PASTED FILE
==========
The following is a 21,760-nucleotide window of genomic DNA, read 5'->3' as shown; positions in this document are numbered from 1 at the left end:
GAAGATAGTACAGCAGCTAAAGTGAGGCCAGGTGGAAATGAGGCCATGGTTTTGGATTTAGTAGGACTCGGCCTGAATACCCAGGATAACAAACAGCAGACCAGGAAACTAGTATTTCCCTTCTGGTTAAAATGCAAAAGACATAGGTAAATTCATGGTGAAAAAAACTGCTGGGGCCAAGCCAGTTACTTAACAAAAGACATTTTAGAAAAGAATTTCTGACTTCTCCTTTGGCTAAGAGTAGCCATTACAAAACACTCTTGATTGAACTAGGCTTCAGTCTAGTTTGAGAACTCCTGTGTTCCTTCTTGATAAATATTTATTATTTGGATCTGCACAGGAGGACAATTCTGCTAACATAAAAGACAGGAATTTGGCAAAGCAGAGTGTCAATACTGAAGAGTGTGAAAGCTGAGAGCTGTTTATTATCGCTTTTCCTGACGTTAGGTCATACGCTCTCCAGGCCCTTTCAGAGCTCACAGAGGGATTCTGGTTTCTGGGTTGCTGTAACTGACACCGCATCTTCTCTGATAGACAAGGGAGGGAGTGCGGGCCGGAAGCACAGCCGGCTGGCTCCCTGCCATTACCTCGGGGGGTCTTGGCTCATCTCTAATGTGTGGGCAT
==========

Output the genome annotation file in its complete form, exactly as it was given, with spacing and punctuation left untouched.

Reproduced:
The following is a 21,760-nucleotide window of genomic DNA, read 5'->3' as shown; positions in this document are numbered from 1 at the left end:
GAAGATAGTACAGCAGCTAAAGTGAGGCCAGGTGGAAATGAGGCCATGGTTTTGGATTTAGTAGGACTCGGCCTGAATACCCAGGATAACAAACAGCAGACCAGGAAACTAGTATTTCCCTTCTGGTTAAAATGCAAAAGACATAGGTAAATTCATGGTGAAAAAAACTGCTGGGGCCAAGCCAGTTACTTAACAAAAGACATTTTAGAAAAGAATTTCTGACTTCTCCTTTGGCTAAGAGTAGCCATTACAAAACACTCTTGATTGAACTAGGCTTCAGTCTAGTTTGAGAACTCCTGTGTTCCTTCTTGATAAATATTTATTATTTGGATCTGCACAGGAGGACAATTCTGCTAACATAAAAGACAGGAATTTGGCAAAGCAGAGTGTCAATACTGAAGAGTGTGAAAGCTGAGAGCTGTTTATTATCGCTTTTCCTGACGTTAGGTCATACGCTCTCCAGGCCCTTTCAGAGCTCACAGAGGGATTCTGGTTTCTGGGTTGCTGTAACTGACACCGCATCTTCTCTGATAGACAAGGGAGGGAGTGCGGGCCGGAAGCACAGCCGGCTGGCTCCCTGCCATTACCTCGGGGGGTCTTGGCTCATCTCTAATGTGTGGGCAT